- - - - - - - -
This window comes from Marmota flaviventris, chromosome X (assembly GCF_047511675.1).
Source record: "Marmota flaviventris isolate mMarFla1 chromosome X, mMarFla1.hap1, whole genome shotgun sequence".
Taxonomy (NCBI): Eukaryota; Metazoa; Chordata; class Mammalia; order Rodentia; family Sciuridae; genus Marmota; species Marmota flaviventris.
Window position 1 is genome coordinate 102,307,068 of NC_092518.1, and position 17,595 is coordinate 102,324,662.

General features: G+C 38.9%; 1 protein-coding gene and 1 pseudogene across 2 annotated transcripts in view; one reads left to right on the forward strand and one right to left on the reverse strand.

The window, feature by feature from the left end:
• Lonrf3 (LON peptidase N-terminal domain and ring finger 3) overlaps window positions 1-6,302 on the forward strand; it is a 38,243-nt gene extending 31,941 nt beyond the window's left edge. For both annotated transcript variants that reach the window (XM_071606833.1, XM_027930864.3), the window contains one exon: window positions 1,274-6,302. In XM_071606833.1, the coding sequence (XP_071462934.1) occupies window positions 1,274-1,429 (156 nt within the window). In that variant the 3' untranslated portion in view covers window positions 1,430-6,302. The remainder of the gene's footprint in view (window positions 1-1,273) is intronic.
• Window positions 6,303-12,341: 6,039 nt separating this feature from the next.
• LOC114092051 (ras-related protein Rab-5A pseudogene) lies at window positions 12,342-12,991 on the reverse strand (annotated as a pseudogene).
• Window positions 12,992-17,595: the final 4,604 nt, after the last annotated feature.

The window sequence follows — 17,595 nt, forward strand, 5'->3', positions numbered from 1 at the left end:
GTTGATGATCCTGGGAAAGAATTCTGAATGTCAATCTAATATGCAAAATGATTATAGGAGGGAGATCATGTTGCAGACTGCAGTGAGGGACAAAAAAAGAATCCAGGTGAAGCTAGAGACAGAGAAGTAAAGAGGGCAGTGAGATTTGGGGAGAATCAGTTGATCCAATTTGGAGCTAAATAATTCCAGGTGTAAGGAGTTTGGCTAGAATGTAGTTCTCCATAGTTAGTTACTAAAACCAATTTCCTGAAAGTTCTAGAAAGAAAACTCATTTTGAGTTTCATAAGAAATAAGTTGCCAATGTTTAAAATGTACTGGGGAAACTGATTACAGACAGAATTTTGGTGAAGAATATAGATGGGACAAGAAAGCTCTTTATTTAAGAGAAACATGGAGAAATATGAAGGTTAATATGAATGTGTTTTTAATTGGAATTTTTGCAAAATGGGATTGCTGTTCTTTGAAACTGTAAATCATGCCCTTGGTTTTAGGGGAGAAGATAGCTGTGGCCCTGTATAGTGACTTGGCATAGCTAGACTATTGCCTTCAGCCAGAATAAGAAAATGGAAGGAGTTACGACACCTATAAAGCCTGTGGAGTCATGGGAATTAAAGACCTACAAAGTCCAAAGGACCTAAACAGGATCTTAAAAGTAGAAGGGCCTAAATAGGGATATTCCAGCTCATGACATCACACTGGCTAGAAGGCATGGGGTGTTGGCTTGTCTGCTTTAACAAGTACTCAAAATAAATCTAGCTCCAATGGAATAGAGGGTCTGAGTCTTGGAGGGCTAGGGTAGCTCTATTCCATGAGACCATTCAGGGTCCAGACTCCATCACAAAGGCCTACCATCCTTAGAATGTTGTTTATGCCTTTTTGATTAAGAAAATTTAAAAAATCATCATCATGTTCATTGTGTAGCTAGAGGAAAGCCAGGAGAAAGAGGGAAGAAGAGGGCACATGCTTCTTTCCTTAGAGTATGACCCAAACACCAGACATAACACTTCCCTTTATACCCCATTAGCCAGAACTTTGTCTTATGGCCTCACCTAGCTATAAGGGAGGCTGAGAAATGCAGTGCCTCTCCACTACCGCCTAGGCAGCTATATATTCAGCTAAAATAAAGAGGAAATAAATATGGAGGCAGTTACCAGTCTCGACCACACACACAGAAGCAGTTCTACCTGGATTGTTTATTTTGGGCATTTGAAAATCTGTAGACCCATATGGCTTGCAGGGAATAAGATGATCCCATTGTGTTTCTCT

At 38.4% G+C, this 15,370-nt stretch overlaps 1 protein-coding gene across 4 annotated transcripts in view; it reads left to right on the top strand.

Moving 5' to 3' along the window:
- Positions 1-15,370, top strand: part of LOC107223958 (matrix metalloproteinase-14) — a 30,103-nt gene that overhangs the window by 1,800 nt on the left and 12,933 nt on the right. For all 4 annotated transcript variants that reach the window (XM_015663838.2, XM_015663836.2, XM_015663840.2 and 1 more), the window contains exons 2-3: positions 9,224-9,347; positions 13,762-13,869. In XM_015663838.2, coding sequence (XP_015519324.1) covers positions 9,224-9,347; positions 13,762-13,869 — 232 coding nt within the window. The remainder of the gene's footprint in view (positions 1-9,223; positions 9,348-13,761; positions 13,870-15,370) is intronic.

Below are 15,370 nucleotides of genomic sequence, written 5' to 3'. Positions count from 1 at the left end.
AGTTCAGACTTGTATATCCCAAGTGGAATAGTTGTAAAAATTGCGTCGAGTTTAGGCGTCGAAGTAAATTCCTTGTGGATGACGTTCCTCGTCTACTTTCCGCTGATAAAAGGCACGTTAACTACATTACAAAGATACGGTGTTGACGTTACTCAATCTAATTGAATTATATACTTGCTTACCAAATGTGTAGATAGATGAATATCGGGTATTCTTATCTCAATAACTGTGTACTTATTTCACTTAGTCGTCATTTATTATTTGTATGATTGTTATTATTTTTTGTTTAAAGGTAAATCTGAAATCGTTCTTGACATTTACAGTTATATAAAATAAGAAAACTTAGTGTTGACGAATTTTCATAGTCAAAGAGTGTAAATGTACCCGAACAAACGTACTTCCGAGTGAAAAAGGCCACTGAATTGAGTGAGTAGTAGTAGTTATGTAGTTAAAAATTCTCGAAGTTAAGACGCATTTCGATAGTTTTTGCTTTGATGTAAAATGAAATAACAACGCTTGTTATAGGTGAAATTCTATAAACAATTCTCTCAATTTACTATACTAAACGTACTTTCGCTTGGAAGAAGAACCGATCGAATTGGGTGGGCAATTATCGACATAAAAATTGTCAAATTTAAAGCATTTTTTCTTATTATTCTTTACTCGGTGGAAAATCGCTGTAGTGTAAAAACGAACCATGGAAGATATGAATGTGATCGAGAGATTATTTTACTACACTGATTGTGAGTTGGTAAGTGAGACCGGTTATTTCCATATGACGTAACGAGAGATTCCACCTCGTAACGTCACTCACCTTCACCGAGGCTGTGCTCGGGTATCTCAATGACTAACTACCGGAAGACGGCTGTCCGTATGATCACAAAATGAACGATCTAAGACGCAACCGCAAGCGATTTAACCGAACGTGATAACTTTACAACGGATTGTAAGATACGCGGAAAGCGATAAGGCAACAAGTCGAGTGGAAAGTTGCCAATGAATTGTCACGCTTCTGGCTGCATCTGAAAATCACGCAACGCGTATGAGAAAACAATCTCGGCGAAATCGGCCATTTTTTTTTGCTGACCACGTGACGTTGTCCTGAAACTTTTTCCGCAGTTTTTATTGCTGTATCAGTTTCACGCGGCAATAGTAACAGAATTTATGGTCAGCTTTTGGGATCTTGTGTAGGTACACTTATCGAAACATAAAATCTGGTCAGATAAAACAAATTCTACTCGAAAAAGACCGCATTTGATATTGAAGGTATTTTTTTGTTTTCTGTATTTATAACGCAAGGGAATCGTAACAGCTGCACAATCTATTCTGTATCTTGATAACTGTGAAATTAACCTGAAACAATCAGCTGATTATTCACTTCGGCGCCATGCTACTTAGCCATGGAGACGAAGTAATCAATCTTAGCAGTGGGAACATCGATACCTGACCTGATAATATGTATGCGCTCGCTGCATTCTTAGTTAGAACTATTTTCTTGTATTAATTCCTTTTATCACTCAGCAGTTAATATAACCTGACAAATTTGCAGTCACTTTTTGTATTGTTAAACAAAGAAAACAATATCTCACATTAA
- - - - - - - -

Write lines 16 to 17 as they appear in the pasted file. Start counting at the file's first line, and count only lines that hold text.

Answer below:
Below are 15,370 nucleotides of genomic sequence, written 5' to 3'. Positions count from 1 at the left end.
AGTTCAGACTTGTATATCCCAAGTGGAATAGTTGTAAAAATTGCGTCGAGTTTAGGCGTCGAAGTAAATTCCTTGTGGATGACGTTCCTCGTCTACTTTCCGCTGATAAAAGGCACGTTAACTACATTACAAAGATACGGTGTTGACGTTACTCAATCTAATTGAATTATATACTTGCTTACCAAATGTGTAGATAGATGAATATCGGGTATTCTTATCTCAATAACTGTGTACTTATTTCACTTAGTCGTCATTTATTATTTGTATGATTGTTATTATTTTTTGTTTAAAGGTAAATCTGAAATCGTTCTTGACATTTACAGTTATATAAAATAAGAAAACTTAGTGTTGACGAATTTTCATAGTCAAAGAGTGTAAATGTACCCGAACAAACGTACTTCCGAGTGAAAAAGGCCACTGAATTGAGTGAGTAGTAGTAGTTATGTAGTTAAAAATTCTCGAAGTTAAGACGCATTTCGATAGTTTTTGCTTTGATGTAAAATGAAATAACAACGCTTGTTATAGGTGAAATTCTATAAACAATTCTCTCAATTTACTATACTAAACGTACTTTCGCTTGGAAGAAGAACCGATCGAATTGGGTGGGCAATTATCGACATAAAAATTGTCAAATTTAAAGCATTTTTTCTTATTATTCTTTACTCGGTGGAAAATCGCTGTAGTGTAAAAACGAACCATGGAAGATATGAATGTGATCGAGAGATTATTTTACTACACTGATTGTGAGTTGGTAAGTGAGACCGGTTATTTCCATATGACGTAACGAGAGATTCCACCTCGTAACGTCACTCACCTTCACCGAGGCTGTGCTCGGGTATCTCAATGACTAACTACCGGAAGACGGCTGTCCGTATGATCACAAAATGAACGATCTAAGACGCAACCGCAAGCGATTTAACCGAACGTGATAACTTTACAACGGATTGTAAGATACGCGGAAAGCGATAAGGCAACAAGTCGAGTGGAAAGTTGCCAATGAATTGTCACGCTTCTGGCTGCATCTGAAAATCACGCAACGCGTATGAGAAAACAATCTCGGCGAAATCGGCCATTTTTTTTTGCTGACCACGTGACGTTGTCCTGAAACTTTTTCCGCAGTTTTTATTGCTGTATCAGTTTCACGCGGCAATAGTAACAGAATTTATGGTCAGCTTTTGGGATCTTGTGTAGGTACACTTATCGAAACATAAAATCTGGTCAGATAAAACAAATTCTACTCGAAAAAGACCGCATTTGATATTGAAGGTATTTTTTTGTTTTCTGTATTTATAACGCAAGGGAATCGTAACAGCTGCACAATCTATTCTGTATCTTGATAACTGTGAAATTAACCTGAAACAATCAGCTGATTATTCACTTCGGCGCCATGCTACTTAGCCATGGAGACGAAGTAATCAATCTTAGCAGTGGGAACATCGATACCTGACCTGATAATATGTATGCGCTCGCTGCATTCTTAGTTAGAACTATTTTCTTGTATTAATTCCTTTTATCACTCAGCAGTTAATATAACCTGACAAATTTGCAGTCACTTTTTGTATTGTTAAACAAAGAAAACAATATCTCACATTAA